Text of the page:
Figure 7
Mean (µ and µ*) and standard deviation (σ) of the elementary effects for the Morris {a} method for heating (a) and cooling loads (b)

The Morris graphs are interesting as one can see some features:

  1. non-linearity effects: variables that stand out from the others. For instance, in the Heating Loads and µ mean, the influence of the Uroof and Uwall are similar, but the non-linearity is very different. This indicates that, from the lower level to the upper level of the Uroof variable (i.e. from 0.8 to 3.2 W/m²K, according to Table 3), the influence in the heating loads is not linear. We cannot visualise this “non-linearity” directly, but we have a qualitative measure of it (the σ measure);

  2. another aspect that is interesting to observe is that many variables are very close to each other, forming a cloud of points in the µ×σ graphs. Those variables have similar influence and non-linearity. By applying some statistical criteria (usually subjective), these variables can be considered negligible and be discarded in further decisions; and

  3. positive and negative values: the µ measure can indicate important information, which is related to the proportionality of the input to the output regarding the signal. For the cooling loads, one can see that the aroof and Croof variables are influent, but the higher the aroof, the higher the cooling loads; and the higher the Croof, the lower the cooling loads. This aspect is not clear in the variance-based measures themselves.

Monte Carlo methods

The Monte Carlo approaches demand different visualisation strategies to understand the data; in this case, a scatterplot is useful as the sensitivity measures are based on linear relations. Figure 8 shows the scatterplot for the heating loads and Figure 9 shows the same for the cooling loads.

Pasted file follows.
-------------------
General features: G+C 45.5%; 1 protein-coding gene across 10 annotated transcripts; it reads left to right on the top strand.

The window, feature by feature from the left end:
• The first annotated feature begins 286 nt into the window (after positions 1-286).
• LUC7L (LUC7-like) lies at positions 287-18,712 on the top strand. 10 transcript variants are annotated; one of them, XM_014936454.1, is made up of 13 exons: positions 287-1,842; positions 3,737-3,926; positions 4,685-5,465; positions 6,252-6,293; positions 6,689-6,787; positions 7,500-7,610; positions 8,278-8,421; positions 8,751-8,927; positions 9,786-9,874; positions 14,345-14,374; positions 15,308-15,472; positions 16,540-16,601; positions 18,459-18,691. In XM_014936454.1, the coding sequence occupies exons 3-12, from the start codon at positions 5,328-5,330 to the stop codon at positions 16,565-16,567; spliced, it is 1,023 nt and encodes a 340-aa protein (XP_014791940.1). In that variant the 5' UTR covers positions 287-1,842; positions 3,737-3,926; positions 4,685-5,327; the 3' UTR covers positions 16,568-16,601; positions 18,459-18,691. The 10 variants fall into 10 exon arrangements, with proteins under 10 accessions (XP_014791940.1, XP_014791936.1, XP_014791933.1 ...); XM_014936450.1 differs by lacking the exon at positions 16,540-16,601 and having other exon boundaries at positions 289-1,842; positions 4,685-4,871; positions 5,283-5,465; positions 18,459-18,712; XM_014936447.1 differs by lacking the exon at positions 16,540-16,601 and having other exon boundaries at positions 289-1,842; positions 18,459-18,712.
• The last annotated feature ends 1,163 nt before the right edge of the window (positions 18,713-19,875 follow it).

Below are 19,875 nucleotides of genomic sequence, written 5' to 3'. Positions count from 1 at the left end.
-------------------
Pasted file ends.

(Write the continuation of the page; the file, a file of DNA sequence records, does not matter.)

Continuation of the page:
The trend lines connect the mean value of each level of the inputs; in this sense, the more horizontal is the line, the lower effect the input has in the output. The thermal transmittance of the Venetian blinds (“tvenetian”) and the window shading (“Lshading”) had horizontal trend lines, which indicates that they have little effect on the heating loads. For the cooling loads, it is harder to conclude something based only on the visual inspection; however, it seems that the solar absorptances have a greater influence on the cooling loads than the other variables.

It should be emphasised that the sample is the same for both Monte Carlo {a} and Monte Carlo {b} methods, differing only in the calculation of the sensitivity measures. Some findings are as follows:

  1. sample size: usually, the sample size required for a Monte Carlo sensitivity analysis is greater than for the Morris method. This enables more data available in each stratum of the sample, i.e. there is more information when the data is grouped according to the levels of variation - in the case of a discrete distribution;